The activity raised awareness on the negative effects of glare and was perceived by both the Customer and the Shipyard as a great added value; results were taken quite seriously as the Shipyard used them to build a lid for the cockpit console (the most exposed to direct and reflected sunlight) and to order custom electrically controlled curtains for all windows. The study helped clarifying the possibility of a serious problem and avoiding a dispute between Shipyard and Customer, improving the overall quality of the final product, even if better results may have been obtained if the study had been done in the early design phases, where there is still the possibility to change layouts.

The developed software will be used in all future custom bridges assessment.



How and Why

The chosen approach was custom created for the specific problem, as there are no tools that can do such an analysis ‘out of the box’. The first step was determining the position of the sun in relation to the ship. The locations where the ship will operate were known (they are an input provided at the beginning of the basic design by the Customer), therefore complete information of the maximum sun height, total daily sunlight hours at solstices and equinoxes was assembled and used to produce the test cases.

Moreover, a rectangular test surface was defined representing the position of each console operator eyes, having as upper height the quota of the eyes of the 95%ile and lower limit the same parameter of the 5%ile, with percentiles values set according to an anthropometric database suitable for the reference population. Moreover, a point was also defined for the 50%ile to allow checks for the average of the reference population. The test surface and average point were defined with the aim to allow geometric checks, both manual and automated.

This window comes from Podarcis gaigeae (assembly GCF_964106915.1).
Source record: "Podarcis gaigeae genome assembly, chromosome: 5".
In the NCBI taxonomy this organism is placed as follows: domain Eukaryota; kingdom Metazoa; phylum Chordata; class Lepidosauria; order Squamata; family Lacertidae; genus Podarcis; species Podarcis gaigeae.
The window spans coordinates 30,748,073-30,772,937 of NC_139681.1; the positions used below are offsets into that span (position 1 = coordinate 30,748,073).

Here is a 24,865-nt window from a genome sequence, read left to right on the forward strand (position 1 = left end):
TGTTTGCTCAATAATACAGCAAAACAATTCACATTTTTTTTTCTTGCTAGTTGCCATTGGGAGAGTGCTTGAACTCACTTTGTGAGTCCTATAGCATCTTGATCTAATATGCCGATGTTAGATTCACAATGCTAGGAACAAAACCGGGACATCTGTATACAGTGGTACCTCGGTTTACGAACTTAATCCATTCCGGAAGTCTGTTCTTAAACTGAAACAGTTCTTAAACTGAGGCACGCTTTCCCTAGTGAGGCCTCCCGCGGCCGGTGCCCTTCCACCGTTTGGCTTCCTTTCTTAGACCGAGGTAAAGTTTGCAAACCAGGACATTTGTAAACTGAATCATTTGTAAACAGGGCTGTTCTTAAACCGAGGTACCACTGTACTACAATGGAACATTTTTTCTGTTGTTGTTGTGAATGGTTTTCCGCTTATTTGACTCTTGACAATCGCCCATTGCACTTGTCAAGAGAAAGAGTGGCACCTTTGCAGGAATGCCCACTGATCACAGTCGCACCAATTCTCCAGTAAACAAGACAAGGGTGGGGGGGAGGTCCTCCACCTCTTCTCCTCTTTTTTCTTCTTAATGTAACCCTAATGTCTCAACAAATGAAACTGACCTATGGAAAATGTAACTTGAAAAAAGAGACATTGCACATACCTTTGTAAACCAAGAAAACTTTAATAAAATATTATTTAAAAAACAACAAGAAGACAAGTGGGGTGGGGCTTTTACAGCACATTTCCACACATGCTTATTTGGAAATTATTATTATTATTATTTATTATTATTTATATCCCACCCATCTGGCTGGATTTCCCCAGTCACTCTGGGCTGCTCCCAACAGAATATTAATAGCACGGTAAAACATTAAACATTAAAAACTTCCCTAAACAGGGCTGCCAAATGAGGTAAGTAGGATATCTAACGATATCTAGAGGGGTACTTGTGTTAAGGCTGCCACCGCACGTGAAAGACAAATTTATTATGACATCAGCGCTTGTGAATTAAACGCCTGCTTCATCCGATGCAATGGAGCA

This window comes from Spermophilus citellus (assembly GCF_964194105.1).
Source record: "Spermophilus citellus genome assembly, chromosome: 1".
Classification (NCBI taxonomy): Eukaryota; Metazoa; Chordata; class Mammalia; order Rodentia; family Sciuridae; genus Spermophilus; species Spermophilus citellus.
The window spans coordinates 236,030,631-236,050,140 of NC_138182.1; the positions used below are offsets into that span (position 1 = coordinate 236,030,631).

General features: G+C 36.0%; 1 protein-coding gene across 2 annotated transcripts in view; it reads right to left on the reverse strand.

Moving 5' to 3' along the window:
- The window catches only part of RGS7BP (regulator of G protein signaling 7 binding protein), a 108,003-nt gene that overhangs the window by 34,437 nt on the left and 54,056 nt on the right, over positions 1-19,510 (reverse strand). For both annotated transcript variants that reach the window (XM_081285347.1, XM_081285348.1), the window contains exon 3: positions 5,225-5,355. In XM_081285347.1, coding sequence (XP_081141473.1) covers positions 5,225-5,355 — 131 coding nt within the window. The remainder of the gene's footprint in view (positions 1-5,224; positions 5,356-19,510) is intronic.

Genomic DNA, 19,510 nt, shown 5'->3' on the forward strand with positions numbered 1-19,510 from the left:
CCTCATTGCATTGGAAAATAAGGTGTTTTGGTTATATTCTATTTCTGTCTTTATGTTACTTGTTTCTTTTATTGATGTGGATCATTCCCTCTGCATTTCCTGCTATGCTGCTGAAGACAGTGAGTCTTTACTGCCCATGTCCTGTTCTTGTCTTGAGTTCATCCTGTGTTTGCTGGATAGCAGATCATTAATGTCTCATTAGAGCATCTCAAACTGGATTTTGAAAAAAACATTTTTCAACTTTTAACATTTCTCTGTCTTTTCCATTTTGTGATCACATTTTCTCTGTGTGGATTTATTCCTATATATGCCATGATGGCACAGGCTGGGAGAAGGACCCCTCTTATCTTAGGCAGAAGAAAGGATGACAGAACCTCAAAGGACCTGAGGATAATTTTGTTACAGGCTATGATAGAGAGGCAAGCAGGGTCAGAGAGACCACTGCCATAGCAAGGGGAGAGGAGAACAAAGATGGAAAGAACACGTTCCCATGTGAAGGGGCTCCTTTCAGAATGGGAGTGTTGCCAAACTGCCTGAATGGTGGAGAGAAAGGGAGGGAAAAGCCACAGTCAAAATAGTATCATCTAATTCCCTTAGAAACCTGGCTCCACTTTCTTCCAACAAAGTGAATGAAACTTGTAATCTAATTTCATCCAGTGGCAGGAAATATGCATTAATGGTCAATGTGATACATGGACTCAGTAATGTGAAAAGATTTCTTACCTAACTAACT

The analysis of the glare was divided in two phases:

1. Glare due to direct sunlight
Direct sunlight determination was done manually, as a simple CAD software is absolutely sufficient to do the required checks. Direct glare was checked on a vertical plane centered on the test surface (operator face), and rotated of 30° until all directions were covered. This allowed determining the maximum and minimum offending sun elevation angles, for each operator and for each direction.

2. Glare due to reflections on screens